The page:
ithell colquhoun magician born of nature
© All texts copyright Richard Shillitoe 2015-16  All artworks copyright the estate of the artist.

scylla

                                     1938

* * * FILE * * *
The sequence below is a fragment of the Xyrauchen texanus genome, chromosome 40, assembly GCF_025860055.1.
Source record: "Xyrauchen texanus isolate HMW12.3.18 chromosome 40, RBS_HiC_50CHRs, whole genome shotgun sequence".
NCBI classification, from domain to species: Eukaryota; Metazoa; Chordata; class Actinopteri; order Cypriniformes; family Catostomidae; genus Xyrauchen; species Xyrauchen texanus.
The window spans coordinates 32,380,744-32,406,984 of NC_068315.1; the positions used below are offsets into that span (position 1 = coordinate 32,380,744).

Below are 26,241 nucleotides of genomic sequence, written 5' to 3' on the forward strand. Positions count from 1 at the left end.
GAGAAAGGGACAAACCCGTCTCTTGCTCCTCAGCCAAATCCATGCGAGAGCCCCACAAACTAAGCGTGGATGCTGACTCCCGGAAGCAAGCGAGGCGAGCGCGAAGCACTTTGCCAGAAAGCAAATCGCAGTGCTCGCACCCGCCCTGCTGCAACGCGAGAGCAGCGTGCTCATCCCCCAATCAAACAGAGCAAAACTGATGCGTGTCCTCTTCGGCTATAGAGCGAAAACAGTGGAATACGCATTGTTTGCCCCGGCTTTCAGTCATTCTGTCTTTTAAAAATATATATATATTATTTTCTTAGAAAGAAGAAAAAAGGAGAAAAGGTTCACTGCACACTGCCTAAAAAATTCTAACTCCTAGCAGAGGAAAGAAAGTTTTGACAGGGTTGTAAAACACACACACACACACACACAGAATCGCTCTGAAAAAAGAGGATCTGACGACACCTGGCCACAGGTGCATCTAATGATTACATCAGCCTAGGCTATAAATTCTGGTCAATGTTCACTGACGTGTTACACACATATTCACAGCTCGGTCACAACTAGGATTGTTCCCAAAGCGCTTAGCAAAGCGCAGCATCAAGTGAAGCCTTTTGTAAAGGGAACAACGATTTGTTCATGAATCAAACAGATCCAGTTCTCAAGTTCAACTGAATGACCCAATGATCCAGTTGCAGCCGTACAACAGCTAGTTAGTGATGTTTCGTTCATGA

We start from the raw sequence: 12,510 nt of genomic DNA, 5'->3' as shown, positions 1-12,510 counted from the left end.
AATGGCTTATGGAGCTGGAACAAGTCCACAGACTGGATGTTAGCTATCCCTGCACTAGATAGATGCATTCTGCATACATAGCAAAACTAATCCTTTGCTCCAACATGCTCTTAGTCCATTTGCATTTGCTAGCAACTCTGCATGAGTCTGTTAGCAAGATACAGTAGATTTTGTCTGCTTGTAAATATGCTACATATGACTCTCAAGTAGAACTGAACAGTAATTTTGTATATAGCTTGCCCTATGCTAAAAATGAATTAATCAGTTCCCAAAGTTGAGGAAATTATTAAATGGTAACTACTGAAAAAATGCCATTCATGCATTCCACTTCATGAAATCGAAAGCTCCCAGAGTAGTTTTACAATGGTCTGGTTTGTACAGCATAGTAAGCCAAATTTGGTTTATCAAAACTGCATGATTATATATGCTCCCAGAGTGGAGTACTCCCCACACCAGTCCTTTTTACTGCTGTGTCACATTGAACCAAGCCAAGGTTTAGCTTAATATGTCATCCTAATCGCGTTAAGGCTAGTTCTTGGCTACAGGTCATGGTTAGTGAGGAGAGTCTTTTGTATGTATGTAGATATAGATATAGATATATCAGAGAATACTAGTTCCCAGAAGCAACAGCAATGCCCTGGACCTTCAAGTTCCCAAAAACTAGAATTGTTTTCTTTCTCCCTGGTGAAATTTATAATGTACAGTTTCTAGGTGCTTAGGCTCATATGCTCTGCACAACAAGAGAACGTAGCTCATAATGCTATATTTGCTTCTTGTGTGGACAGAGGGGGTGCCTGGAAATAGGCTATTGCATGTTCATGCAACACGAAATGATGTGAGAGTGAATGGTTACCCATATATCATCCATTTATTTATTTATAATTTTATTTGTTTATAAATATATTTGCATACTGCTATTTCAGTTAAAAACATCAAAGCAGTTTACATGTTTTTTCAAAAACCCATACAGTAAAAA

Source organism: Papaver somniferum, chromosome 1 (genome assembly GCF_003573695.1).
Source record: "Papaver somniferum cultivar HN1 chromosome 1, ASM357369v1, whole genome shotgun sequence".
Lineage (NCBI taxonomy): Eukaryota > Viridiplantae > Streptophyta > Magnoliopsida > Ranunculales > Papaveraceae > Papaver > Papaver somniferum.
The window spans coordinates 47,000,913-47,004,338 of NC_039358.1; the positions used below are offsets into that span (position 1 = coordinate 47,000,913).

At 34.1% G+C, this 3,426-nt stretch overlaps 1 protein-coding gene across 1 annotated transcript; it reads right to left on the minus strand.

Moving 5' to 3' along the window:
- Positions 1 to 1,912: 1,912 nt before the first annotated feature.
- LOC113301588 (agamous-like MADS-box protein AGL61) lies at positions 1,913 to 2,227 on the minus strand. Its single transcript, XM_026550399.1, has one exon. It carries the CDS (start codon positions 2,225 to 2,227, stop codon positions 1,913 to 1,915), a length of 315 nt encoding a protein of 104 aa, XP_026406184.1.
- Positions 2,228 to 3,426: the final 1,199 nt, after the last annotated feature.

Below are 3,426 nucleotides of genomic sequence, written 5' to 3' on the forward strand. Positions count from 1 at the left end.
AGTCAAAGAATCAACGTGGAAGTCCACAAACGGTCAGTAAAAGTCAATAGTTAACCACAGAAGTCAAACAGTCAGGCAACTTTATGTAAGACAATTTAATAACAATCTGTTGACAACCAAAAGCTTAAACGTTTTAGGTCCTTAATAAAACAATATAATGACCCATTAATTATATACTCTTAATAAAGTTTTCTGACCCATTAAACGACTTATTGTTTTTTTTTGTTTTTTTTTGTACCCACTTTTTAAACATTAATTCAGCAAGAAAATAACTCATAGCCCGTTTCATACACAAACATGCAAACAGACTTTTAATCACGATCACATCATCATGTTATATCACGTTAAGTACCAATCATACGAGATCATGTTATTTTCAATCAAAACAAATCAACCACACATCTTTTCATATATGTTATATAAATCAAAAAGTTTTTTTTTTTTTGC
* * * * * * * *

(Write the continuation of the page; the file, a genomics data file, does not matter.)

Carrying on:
Oil on board. 36 x 24in. (91.4 x 61cm.) Provenance Tate Gallery, purchased from the artist,1977.  Exhibited London, Mayor Gallery, 1939, no. 4. Penzance, Newlyn Gallery, 1961, no. 14. London, Hamet Gallery, 1971, no. 28. London, Leva Gallery, 1974, no. 9, ill. b/w and on the preview card. London, Camden Arts Centre, 1974-5, no. 18. Penzance, Newlyn Gallery, 1976, no. 3. London, Parkin Gallery, 1977, no. 17. London, Hayward Gallery, 1978, no. 14:10. Marseille, Galerie de la Vieille Charité, 1986. Swansea, Glyn Vivian Art Gallery, 1986, no. 45, ill. b/w Manchester, City Art Gallery, 2009, no. 33, ill. col. p. 118. Literature The London Bulletin, 1939, no. 17, ill. b/w p. 15. Colquhoun, 1979, ill. b/w p. 101. Ades, 1980, ill. b/w fig. 2. Chadwick, 1985, ill. b/w pl. 88. Battersby, 1995, ill. b/w pl. 35. Remy, 1999, pp. 204-5. Foster, 2004, ill. col.  p. 85. Ferentinou, 2007, Chapter 5. Ratcliffe, 2007, ill. col. pl. 32. Allmer, 2009, ill col. pl. 33. Cardinal, 2009, pp. 40-41. This is the best known, most exhibited and most illustrated of Colquhoun’s works. It is her only oil painting in the English national collection. It is her most celebrated double image. The title refers to the myth of Scylla and Charybdis that occurs in Homer’s Odyssey and in Ovid’s Metamorphoses. In legend, Scylla, a beautiful maiden, was turned into a raging six-headed monster as a result of sexual jealousy among the gods. She attacked all seafarers who came within reach. A small boat nuzzles its way between two rocky pillars that rise from the sea and arch inward above it. The water is translucent, enabling the underwater forms of the rocks to be clearly seen, together with a conspicuous clump of red sea-weed. The image was inspired by what Colquhoun could see of her legs and lower torso whilst she was lying in the bath. The double images formed by rocky pillars/thighs and seaweed/pubic hair are early examples of the association between a woman’s body and the landscape which came to figure prominently in Colquhoun’s work. By inviting the viewer to gaze at her thighs and, as the boat noses its way between them, to imagine her sexual penetration, Colquhoun has transformed herself into a creature that is both irresistible and fatal. A number of commentators have concentrated upon a further double image, proposing that the pillars/thighs can also be read as a pair of penises. It his been further suggested that the disjunction between hard rock and soft flesh is emphasised by the way in which Colquhoun has painted the textures of the sexual organs: they appear as though flayed, exposing the subcutaneous tissues. To add to this a layer of gender confusion, it may be remarked that this is the way in which Colquhoun painted forms that can be interpreted as labial folds (e.g. Tree Anatomy, 1942; Alcove, 1946; Attributes of the Moon, 1947). Colquhoun (1981) denied that the pillars were consciously and explicitly phallic, whilst conceding, a little grudgingly, that they could be read in this way. When the pillars are read as penises, then their curvature to meet together at the top of the painting encourages the gap between them to be seen as a vaginal oval. When regarded in this way, in comparison to the size of the vagina, the penis/boat is very, very small. In addition to the disjunction between hard rock and soft flesh (be it thigh or penis), Cardinal (2009) points to a further oppositional relationship: the pleasure and relaxation of lying in the warm, still waters of the bath tub contrasted with the danger and discomfort of a mariner negotiating the terrors and turbulence of Scylla and Charybdis. The overall dimensions of Scylla contain the golden section. That is, the length of the shorter side is 62% (approximately) of the length of the longer side. The rectangular panel upon which the painting was executed is slightly too wide for this proportion, so Colquhoun painted a narrow stripe of grey paint along each vertical side to reduce the width of the painted image to the correct proportion. The golden section is also to be found within the composition itself. Thus, the level of the horizon is set at the golden section of the height of the painting. Markings on a study for the work indicate that the golden section has also determined the positioning of the apex of the left knee/rock/penis and of the seaweed/pubic hair. When first shown, at the Mayor Gallery in 1939, part of the gallery space was devoted to works by Roland Penrose. This picture of female sexual assertiveness must have made a strong contrast with works by Penrose such as Good Shooting (1938) and Octavia (1939) which portray passive, fragmented and fetishised woman’s bodies of the sort to which Scylla is such a powerful antidote. An obvious comparator is Frida Kahlo’s What the Water Gave Me. The two works must have been painted within months of each other, although it is extremely unlikely that either was aware of the other. Despite any surface similarity, the two works have little in common. Whilst Kahlo’s work is primarily autobiographical, full of personal and emotionally laden imagery, Colquhoun’s painting makes a universal point about woman’s place in nature. It may be thought that for a woman artist to take control over the depiction of her body in this way is a 20th century phenomenon, but this may not be so. Writing of the Gravettian-style female figures of the Upper Palaeolithic, McDermott (1996) proposed that the very first images ever made of the human figure (the so- called Venus figurines) were not made by men and that, far from being distorted and erotically charges images, in fact accurately represented what a woman artist could see of her herself as she looked down along her own length. (1) Other explanations, which are as numerous as commentators venturing an opinion, range from seeing the carvings as “fertility” symbols or “mother goddesses,” paleoerotica, or gynaecological primers. Scylla was the first of a sequence of seven paintings called, collectively, Méditerranée. The other works are L'Ancre (1939); Beau Gosse (1939); Gouffres Amers (1939); L'Helice (1939); Le Phare (1939) and Rivières Tièdes (1939). The cartoon for Scylla is known, and a small watercolour study. notes 1. McDermott, L. D.  “Self-Representation in Upper Palaeolithic Female Figurines”  Current Anthropology 37, 1996, 227-75.